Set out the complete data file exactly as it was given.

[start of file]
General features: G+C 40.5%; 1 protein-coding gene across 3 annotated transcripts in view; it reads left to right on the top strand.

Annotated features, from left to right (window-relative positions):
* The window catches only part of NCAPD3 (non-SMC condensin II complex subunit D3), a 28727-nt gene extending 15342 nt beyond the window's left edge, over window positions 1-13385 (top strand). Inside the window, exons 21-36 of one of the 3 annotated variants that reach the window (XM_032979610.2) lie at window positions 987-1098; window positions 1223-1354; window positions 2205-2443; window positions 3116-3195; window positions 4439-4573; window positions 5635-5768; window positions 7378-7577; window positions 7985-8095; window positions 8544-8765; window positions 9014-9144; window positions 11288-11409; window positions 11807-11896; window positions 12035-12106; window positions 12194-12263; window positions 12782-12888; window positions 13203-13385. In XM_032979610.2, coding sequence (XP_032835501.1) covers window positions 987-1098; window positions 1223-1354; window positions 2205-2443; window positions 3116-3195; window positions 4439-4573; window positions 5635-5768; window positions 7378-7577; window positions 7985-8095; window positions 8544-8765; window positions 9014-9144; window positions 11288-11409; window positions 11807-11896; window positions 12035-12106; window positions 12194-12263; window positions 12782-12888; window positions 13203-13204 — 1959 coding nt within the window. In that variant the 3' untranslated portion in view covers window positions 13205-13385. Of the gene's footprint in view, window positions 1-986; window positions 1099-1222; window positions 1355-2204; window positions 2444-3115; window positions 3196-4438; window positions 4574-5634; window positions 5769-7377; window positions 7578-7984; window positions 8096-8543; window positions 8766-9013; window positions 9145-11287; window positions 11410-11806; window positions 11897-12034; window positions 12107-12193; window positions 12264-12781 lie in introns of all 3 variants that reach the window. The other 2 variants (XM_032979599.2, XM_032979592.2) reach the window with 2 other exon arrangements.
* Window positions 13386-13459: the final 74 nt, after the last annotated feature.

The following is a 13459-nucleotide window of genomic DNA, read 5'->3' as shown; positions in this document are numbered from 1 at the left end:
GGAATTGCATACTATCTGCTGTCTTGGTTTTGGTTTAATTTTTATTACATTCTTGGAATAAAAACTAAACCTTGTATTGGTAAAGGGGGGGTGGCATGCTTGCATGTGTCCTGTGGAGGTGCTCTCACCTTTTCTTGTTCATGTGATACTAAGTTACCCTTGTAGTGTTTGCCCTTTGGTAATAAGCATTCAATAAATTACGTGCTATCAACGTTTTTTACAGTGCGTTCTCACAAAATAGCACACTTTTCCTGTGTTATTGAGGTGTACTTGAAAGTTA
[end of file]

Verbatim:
General features: G+C 40.5%; 1 protein-coding gene across 3 annotated transcripts in view; it reads left to right on the top strand.

Annotated features, from left to right (window-relative positions):
* The window catches only part of NCAPD3 (non-SMC condensin II complex subunit D3), a 28727-nt gene extending 15342 nt beyond the window's left edge, over window positions 1-13385 (top strand). Inside the window, exons 21-36 of one of the 3 annotated variants that reach the window (XM_032979610.2) lie at window positions 987-1098; window positions 1223-1354; window positions 2205-2443; window positions 3116-3195; window positions 4439-4573; window positions 5635-5768; window positions 7378-7577; window positions 7985-8095; window positions 8544-8765; window positions 9014-9144; window positions 11288-11409; window positions 11807-11896; window positions 12035-12106; window positions 12194-12263; window positions 12782-12888; window positions 13203-13385. In XM_032979610.2, coding sequence (XP_032835501.1) covers window positions 987-1098; window positions 1223-1354; window positions 2205-2443; window positions 3116-3195; window positions 4439-4573; window positions 5635-5768; window positions 7378-7577; window positions 7985-8095; window positions 8544-8765; window positions 9014-9144; window positions 11288-11409; window positions 11807-11896; window positions 12035-12106; window positions 12194-12263; window positions 12782-12888; window positions 13203-13204 — 1959 coding nt within the window. In that variant the 3' untranslated portion in view covers window positions 13205-13385. Of the gene's footprint in view, window positions 1-986; window positions 1099-1222; window positions 1355-2204; window positions 2444-3115; window positions 3196-4438; window positions 4574-5634; window positions 5769-7377; window positions 7578-7984; window positions 8096-8543; window positions 8766-9013; window positions 9145-11287; window positions 11410-11806; window positions 11897-12034; window positions 12107-12193; window positions 12264-12781 lie in introns of all 3 variants that reach the window. The other 2 variants (XM_032979599.2, XM_032979592.2) reach the window with 2 other exon arrangements.
* Window positions 13386-13459: the final 74 nt, after the last annotated feature.

The following is a 13459-nucleotide window of genomic DNA, read 5'->3' as shown; positions in this document are numbered from 1 at the left end:
GGAATTGCATACTATCTGCTGTCTTGGTTTTGGTTTAATTTTTATTACATTCTTGGAATAAAAACTAAACCTTGTATTGGTAAAGGGGGGGTGGCATGCTTGCATGTGTCCTGTGGAGGTGCTCTCACCTTTTCTTGTTCATGTGATACTAAGTTACCCTTGTAGTGTTTGCCCTTTGGTAATAAGCATTCAATAAATTACGTGCTATCAACGTTTTTTACAGTGCGTTCTCACAAAATAGCACACTTTTCCTGTGTTATTGAGGTGTACTTGAAAGTTA